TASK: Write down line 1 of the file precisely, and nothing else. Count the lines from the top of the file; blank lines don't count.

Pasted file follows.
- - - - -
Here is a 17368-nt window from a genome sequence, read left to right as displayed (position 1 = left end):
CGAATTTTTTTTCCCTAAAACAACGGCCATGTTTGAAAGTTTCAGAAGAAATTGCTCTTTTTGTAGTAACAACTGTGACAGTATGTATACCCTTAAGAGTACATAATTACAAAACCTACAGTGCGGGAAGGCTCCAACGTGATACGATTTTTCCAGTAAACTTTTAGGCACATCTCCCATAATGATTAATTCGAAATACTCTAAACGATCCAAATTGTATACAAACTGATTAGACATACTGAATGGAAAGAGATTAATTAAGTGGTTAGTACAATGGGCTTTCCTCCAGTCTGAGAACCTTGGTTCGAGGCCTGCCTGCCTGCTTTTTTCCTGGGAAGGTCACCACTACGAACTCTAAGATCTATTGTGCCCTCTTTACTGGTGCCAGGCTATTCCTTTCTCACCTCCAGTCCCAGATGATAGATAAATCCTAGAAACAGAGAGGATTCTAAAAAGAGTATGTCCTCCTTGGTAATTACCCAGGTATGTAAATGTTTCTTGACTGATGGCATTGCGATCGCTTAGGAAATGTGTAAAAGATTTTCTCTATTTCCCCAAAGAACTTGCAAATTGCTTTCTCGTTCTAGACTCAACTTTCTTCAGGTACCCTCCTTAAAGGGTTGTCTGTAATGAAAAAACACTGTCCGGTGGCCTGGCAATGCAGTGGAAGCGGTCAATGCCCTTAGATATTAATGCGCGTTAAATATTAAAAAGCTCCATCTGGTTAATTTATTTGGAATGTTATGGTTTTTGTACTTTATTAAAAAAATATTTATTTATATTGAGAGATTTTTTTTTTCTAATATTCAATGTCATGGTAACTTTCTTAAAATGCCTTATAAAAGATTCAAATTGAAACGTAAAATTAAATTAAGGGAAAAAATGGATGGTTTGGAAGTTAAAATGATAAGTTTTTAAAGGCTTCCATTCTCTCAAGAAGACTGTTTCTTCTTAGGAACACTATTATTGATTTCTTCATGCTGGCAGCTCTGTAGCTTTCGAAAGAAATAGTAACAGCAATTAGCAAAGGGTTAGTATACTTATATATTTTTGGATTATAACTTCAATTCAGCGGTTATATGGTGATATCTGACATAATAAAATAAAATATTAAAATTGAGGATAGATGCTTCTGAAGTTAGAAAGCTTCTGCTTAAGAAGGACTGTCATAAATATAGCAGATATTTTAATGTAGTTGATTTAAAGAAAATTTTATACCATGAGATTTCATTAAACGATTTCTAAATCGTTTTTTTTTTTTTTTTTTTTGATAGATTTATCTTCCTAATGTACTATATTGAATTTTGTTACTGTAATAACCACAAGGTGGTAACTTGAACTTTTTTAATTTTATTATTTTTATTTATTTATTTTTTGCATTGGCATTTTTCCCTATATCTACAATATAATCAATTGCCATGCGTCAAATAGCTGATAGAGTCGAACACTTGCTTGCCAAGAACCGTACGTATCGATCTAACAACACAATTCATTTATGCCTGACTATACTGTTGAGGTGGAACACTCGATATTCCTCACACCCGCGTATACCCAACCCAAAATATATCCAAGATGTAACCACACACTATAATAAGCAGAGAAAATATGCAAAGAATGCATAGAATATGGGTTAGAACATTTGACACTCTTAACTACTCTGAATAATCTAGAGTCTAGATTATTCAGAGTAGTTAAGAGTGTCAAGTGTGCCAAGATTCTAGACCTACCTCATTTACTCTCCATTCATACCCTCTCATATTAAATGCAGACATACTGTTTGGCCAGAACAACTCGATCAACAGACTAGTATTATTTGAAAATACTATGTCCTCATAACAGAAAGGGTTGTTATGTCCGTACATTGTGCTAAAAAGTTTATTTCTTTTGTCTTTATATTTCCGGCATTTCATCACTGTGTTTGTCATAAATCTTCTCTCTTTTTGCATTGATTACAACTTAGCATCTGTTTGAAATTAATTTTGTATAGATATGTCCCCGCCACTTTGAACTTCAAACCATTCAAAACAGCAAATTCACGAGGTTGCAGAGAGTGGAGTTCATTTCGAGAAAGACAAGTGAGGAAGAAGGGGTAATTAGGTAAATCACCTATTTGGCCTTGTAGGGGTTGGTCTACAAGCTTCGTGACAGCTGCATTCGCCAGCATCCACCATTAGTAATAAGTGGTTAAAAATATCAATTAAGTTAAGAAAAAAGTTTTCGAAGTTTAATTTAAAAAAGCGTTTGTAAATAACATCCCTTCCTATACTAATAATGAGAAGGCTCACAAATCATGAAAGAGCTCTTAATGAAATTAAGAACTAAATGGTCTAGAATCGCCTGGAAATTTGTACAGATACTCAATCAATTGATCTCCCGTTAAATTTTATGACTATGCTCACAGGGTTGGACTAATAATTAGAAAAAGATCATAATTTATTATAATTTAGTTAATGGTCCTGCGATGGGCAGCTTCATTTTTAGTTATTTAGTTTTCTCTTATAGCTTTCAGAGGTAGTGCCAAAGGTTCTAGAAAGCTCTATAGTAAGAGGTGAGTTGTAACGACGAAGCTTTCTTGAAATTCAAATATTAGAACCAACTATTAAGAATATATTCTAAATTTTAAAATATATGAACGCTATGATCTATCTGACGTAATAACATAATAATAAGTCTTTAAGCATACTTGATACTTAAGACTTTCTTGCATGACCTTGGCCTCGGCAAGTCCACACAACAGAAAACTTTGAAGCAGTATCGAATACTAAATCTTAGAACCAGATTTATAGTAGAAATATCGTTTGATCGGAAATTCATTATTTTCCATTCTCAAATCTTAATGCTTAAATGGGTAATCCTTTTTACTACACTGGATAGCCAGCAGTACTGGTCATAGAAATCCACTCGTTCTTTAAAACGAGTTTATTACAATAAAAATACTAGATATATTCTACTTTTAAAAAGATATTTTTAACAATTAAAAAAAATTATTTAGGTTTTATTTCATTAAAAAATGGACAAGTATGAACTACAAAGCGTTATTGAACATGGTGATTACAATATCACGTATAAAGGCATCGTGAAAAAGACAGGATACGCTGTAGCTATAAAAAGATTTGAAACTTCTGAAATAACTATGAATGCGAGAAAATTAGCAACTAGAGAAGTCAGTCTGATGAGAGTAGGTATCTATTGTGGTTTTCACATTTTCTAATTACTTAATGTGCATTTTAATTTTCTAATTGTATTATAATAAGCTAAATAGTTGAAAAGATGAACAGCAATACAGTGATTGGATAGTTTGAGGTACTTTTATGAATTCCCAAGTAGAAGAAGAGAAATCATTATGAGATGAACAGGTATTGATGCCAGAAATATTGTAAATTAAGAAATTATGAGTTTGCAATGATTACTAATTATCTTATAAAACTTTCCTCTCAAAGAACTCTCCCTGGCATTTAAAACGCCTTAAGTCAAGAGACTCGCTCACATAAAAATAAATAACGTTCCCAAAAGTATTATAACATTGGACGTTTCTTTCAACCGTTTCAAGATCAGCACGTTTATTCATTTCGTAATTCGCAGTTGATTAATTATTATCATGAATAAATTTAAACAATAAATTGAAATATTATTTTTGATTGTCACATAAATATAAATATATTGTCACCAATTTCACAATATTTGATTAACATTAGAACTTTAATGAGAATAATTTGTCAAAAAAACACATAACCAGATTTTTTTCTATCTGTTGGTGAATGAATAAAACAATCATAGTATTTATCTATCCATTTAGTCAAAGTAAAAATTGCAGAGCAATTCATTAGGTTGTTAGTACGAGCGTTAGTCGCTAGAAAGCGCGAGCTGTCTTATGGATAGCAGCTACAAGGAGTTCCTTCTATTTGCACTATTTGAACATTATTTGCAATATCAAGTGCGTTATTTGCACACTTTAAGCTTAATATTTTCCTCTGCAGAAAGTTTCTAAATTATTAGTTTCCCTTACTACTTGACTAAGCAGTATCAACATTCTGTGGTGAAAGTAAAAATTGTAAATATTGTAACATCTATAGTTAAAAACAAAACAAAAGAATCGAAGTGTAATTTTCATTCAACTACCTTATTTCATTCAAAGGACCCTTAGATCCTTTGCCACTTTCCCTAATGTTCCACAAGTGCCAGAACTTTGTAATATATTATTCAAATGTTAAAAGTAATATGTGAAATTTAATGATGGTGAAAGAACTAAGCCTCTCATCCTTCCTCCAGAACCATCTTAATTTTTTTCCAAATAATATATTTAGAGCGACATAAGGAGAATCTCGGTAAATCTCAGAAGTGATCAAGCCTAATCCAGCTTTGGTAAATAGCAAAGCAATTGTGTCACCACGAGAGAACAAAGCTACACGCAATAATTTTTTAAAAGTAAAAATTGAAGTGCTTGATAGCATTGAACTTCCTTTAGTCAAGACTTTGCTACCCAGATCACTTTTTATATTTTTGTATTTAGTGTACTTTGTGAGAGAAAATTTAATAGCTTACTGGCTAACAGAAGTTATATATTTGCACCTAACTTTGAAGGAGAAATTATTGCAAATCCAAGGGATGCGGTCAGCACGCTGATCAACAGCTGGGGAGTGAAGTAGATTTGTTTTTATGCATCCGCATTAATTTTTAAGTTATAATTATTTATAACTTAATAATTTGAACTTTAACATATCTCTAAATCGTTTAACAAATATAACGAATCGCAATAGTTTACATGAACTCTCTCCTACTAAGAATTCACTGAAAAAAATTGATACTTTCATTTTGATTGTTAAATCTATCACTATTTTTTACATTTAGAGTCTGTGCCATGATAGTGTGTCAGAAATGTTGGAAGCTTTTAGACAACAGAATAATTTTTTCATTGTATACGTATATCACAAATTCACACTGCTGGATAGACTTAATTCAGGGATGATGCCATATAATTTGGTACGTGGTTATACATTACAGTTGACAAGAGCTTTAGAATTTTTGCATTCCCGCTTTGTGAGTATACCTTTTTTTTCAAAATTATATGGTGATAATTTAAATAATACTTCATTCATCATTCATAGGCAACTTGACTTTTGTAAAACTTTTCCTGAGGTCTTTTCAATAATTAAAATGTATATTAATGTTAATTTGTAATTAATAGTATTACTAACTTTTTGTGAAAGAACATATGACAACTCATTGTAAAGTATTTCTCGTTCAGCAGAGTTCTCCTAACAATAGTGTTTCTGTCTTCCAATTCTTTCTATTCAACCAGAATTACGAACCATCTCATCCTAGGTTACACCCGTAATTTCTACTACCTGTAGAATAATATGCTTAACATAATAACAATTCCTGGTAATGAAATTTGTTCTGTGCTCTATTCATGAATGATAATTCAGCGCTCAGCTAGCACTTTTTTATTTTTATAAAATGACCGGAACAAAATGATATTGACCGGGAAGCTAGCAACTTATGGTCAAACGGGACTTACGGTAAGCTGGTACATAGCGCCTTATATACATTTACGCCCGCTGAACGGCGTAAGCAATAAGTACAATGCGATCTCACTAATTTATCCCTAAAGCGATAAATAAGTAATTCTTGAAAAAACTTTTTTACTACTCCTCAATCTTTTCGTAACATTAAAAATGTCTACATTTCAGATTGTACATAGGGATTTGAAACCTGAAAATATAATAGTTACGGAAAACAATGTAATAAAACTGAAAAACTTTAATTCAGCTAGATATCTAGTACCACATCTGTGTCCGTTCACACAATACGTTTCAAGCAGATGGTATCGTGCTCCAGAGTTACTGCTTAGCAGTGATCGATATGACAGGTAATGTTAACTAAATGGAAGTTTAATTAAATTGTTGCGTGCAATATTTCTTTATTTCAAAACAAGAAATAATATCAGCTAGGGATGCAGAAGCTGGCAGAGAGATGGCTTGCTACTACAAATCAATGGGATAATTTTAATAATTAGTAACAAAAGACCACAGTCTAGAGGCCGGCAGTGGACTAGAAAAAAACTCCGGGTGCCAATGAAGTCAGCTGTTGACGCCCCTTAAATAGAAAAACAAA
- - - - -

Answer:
Here is a 17368-nt window from a genome sequence, read left to right as displayed (position 1 = left end):